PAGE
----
Mozzarella, Sfogliatella, Tazzulella: three Neapolitan classics beyond pizza

Beyond the well-known pizza, there are at least three other Neapolitan classics that should feature on your to-savor list when in Naples: a mozzarella, sfogliatella and tazzulella.

Mozzarella di bufala. Photo © Slow Italy

The finest mozzarella being produced in the Campania region, the area surrounding Naples, the city and region are one of the best spots on earth to savor an authentic, fresh mozzarella, especially mozzarella di bufala, the finest mozzarella obtained from buffalo milk.


Buffalo farm in Paestum, Campania. Photo © Slow Italy


Note that genuine, fresh (as opposed to shelf-stable, industrial) mozzarella should NEVER be stored in the fridge, as this renders the mozzarella more spongy and less milky. This is why, when in Naples, you might not want to miss the opportunity to appreciate the true taste and texture of fresh mozzarella. Of course, it is also possible to find fresh mozzarella outside the Campania region, in caseifici (dairy stores) that are being directly supplied from Campania on a daily basis, but you have to know what to look for.


Treccia di mozzarella (braided mozzarella) and small smoked mozzarelle. Photo © Slow Italy

True Campanian mozzarella is still made of raw milk following the traditional recipe. The spun cheese is obtained through a specific production method during which the cheese paste is stretched and kneaded to the right consistency, after which it is cut off to the desired size (mozzare), hence the name.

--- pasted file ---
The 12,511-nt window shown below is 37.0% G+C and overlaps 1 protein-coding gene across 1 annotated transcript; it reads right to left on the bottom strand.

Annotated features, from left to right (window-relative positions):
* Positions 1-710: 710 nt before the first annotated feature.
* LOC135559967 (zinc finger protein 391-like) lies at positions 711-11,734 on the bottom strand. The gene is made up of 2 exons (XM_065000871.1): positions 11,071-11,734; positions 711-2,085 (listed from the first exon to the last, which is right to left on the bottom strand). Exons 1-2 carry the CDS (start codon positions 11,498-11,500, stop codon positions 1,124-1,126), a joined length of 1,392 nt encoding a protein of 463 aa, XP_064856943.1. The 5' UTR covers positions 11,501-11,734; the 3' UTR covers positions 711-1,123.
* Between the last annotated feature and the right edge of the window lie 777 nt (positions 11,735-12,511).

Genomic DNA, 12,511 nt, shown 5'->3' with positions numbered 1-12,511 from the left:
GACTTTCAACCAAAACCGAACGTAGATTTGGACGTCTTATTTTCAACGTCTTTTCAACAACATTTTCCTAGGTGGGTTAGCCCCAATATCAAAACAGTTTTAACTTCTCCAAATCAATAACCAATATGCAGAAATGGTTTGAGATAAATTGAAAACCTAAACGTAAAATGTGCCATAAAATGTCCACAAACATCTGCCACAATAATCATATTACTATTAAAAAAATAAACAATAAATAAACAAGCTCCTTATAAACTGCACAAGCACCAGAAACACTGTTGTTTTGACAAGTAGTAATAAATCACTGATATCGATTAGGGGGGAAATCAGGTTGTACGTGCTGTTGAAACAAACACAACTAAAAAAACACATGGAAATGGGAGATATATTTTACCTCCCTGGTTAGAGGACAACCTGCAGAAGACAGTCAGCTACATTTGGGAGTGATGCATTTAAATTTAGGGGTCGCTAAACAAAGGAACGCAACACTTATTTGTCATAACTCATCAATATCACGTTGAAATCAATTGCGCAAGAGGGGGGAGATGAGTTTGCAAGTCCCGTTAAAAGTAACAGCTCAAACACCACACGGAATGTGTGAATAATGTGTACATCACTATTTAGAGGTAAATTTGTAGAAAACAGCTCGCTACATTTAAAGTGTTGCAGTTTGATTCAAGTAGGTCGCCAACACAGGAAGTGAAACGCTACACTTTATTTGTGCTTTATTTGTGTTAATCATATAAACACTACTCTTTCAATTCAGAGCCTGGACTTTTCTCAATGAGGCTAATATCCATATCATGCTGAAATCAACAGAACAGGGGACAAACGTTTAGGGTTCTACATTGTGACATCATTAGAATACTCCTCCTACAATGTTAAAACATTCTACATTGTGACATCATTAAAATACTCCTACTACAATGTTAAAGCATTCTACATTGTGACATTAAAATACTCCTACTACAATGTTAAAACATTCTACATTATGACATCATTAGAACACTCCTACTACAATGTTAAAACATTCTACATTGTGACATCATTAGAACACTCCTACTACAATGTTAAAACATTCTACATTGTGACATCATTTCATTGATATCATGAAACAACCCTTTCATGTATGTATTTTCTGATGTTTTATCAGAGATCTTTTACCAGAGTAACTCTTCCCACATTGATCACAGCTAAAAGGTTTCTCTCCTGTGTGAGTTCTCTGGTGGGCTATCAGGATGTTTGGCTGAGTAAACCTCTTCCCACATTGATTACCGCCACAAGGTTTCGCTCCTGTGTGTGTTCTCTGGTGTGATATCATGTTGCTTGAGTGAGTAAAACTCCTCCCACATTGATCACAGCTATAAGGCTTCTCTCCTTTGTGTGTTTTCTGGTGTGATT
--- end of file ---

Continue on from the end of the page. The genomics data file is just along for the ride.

The conservation time for fresh mozzarella is about five days outside the fridge from the day of production (which usually corresponds to 24h from the moment you buy it in Italy). Of course, as it is impossible to check for how long a random mozzarella might have been traveling we recommend to only consume non-refrigerated mozzarella bought from reputable stores in Italy. In restaurants in Italy sanitary controls are so strict that either way you will be safe.

Mozzarella di Bufala. Photo © Slow Italy

However, once a mozzarella has been refrigerated it should be kept in the fridge so as to not interrupt the cold chain. Should you want to store your fresh mozzarella in the fridge anyway to eat it a bit later or because room temperature is really too high, then it can be “revived” by taking it out of the fridge about an hour before consumption or by plunging it a few seconds, inside its bag with serum (siero), in a boil of warm (not hot!) water. Always store the mozzarella in its serum, because that’s how it stays milky, hydrated and soft.

Fresh Italian mozzarella comes in different qualities (from most to less refined, but even the fresh fior di latte is still very good): mozzarella di bufala Campana, mozzarella di bufala, mozzarella tradizionale, mozzarella fior di latte).

A second classic is the sfogliatella, a typical Neapolitan pastry traditionally consumed for breakfast or as a sweet treat.

A stand with warm sfogliatelle in Via Toledo. Photo © Slow Italy